MICHAEL TIPPETT (1905-1998): Symphony in B Flat, Symphony No. 3 (w/ Rachel Nicholls [soprano]), Symphony No. 4.
Catalogue Number: 03U001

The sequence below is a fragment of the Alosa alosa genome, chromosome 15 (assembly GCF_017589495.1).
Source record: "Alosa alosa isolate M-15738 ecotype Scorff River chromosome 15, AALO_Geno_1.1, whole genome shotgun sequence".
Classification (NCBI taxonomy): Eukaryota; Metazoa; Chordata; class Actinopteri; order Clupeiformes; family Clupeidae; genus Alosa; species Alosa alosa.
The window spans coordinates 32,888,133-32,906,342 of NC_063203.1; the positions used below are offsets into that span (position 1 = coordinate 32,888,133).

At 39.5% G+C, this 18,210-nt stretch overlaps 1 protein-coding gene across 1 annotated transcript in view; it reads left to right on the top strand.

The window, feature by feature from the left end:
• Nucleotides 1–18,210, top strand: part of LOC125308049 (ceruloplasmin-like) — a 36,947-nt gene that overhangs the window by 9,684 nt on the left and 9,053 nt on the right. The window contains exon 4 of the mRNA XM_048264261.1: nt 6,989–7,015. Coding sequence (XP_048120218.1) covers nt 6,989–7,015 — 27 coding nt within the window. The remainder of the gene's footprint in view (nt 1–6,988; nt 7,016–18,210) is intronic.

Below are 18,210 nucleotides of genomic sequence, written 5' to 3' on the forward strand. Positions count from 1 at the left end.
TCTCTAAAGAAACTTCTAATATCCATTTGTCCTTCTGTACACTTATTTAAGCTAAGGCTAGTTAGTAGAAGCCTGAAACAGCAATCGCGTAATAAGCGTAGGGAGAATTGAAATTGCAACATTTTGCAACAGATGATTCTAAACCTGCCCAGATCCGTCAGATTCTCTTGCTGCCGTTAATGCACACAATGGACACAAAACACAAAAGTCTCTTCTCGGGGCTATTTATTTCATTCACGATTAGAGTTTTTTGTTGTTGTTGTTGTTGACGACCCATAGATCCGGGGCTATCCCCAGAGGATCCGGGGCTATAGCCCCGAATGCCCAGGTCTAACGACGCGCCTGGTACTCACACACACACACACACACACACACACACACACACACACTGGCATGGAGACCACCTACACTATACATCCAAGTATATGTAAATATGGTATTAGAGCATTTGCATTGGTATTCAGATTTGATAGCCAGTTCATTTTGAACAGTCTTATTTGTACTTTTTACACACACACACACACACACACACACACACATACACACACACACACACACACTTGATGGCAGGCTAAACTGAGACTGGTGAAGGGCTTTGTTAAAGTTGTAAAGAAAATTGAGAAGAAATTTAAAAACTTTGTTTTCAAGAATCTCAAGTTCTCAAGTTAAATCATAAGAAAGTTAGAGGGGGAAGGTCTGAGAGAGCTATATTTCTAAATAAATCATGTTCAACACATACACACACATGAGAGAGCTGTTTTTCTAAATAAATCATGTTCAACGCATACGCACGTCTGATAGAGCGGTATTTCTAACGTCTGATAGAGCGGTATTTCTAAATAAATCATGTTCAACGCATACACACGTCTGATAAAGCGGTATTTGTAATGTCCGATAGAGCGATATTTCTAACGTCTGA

Description: Tippett's Symphony of 1933 - his 'symphony No.0' if you will - is a major find, and a major symphony. It is entirely fair to suggest that had Tippett gone on writing symphonies like this he would still be regarded as a great British symphonist in the company of Bax, Moeran and Rubbra. As it was, he broke with that tradition in forging his own highly personal and ground-breaking idiom, and the rest is history. But this full-blooded neo-romantic symphony, cast in the sumptuous tonal harmony and opulent orchestration of its time and place, is powerful and compelling in its own right, and amply deserving of attention. At one point the composer considered it his first mature work, and called it Op.1, but it appears that he developed doubts about it, and it was withdrawn by 1948. The excellent notes by Tippett biographer Oliver Soden insightfully suggest that at a time when Tippett was concerned to be seen as a modernist " ... a time when Sibelius had fallen deeply out of fashion ..." and was turning away from radical political views, which had produced specimens of agit-prop in his early output (of which there is not a trace in this symphony), the work " ... may have got caught up in this wiping-clean of troubled slates." That the symphony is influenced by Sibelius is unquestionable (and there are traces of Vaughan Williams and even Brahms and Tchaikovsky), but only in the finale do the references sometimes come a little close for comfort; elsewhere a gesture may fleetingly 'sound like', but as an homage or momentary jumping-off point, and to use the term 'derivative' would be churlish. After a slow, brooding introduction the first movement, in skillfully applied sonata form, pits a stormy, martial first subject against an initially more relaxed second that reveals unexpected muscularity in the conflict of the development section. The second subject reasserts itself at the start of the recapitulation, but the jagged first subject reappears, hostilities apparently continuing as the battlefield recedes into the mists and the movement ends. The slow movement is a skein of beautiful, sinuous melodies, full of melting lyricism and harmonic warmth. The finale, in rondo form, has a stately magnificence. If the indebtedness to Sibelius (and in the central episode, to Wagner) is unmistakable, so is the Romantic grandeur, which Tippett never attempted again as he turned toward the ground-breaking vocabulary of his maturity. In Soden's words, this ambitious early work has "... the capacity to respond to a darkling world by leading its listener through shadowy terrain and into the realm of exultation." 2 CDs. BBC Scottish Symphony Orchestra; Martyn Brabbins.